“If I leave you, I don’t want to leave you like this,” Letisia Montoya said to her husband, Saul.
Letisia, a U.S. citizen, was recently diagnosed with cancer. And while she worried about her illness, she also feared for her husband and his certainty in the country as a green card holder.
That’s because lawful permanent residents (LPRs) aren’t automatically protected from deportation. And Letisia was concerned about the possibility of changing laws and what the future might hold for her husband if that time ever came.
Saul was born in Ciudad Juárez, Chihuahua, Mexico, in 1954. He began visiting the U.S. to see his sister when he was 7 years old. By 1971, Saul knew the U.S. was where he wanted to live.
While he knew that he could make a better life here, Saul had difficulty finding employment his first year in the country, and he was always aware of his status as an immigrant.
“I would often think, ‘Is immigration going to stop me?’ ” said Saul. “ ‘If I run a red light, will I get stopped and deported?’ ”
He also witnessed immigration raids in Los Angeles and at the company where he finally found employment.
“I didn’t want the same thing to happen to me,” he said.
His fears persisted through the years, despite obtaining his green card and achieving lawful permanent resident status. The last time Saul and Letisia visited his birth home in Mexico, he was heavily questioned by border patrol.
“I felt humiliated in the situation,” Saul recalled. “I felt like they were targeting me just because I was a (lawful permanent) resident.”
That’s when Letisia urged him to take action.
“I told him to become a citizen in case I leave you,” said Letisia. “I don’t want to leave you like this to keep going through this. He was the only one in the family who wasn’t a citizen.”
Citizenship became Saul’s gift to his wife.
“We knew our lives would improve and we would be more relaxed if I became a citizen,” Saul said.
He had also called the U.S. home for a long time and had grown fond of it.
“I’ve always followed the news and current events and have seen the hardships in Latin America because of corruption and violence,” said Saul. “I’ve lost the hope of one day returning to my country.”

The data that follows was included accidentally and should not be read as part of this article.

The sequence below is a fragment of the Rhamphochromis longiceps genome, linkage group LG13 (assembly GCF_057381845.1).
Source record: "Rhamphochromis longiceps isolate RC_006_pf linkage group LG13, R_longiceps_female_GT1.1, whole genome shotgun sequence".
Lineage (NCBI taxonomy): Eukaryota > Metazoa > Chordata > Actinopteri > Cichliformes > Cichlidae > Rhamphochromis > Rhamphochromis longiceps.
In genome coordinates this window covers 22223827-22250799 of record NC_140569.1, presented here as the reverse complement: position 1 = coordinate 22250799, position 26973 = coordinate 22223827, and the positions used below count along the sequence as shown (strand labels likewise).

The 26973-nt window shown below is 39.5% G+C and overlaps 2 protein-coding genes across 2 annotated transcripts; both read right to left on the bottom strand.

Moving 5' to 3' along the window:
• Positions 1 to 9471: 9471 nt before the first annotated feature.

He became a citizen on July 22.
“To me citizenship means a dream accomplished,” he said. “It’s something I never thought was possible. My heart is now Mexican and American.”
Saul’s citizenship brings hope to his wife and children, who are overjoyed that he naturalized.
“I see her battling stronger against her illness now,” Saul said.
His citizenship also brings new opportunities.
“I cannot wait for November !” he said. “I want to complete my voter registration and go vote in this election.”
Saul also enjoys feeling more secure both at home and when he travels. One of the benefits of citizenship is easier travel. As a citizen, Saul can now travel with a U.S. passport, secure in knowing that U.S. embassies and consulates are available abroad in case of emergencies, and he won’t be limited in the amount of time he can spend outside of the country.
Mostly, Saul feels more secure and respected by others as a U.S. citizen. And he encourages other LPRs to pursue citizenship if they can.
“I was shocked by how easy the entire process was,” said Saul. “I always thought it was so difficult. I regret not having done it earlier.”
Both Saul and Letisia are grateful for the help NALEO Educational Fund provided and want others to know that help does exist for those interested in citizenship.
“I feel a lot better now that he’s a citizen,” Letisia said. “Since I’m ill, you never know what can happen tomorrow. I want him to enjoy all the benefits and opportunities [of citizenship].”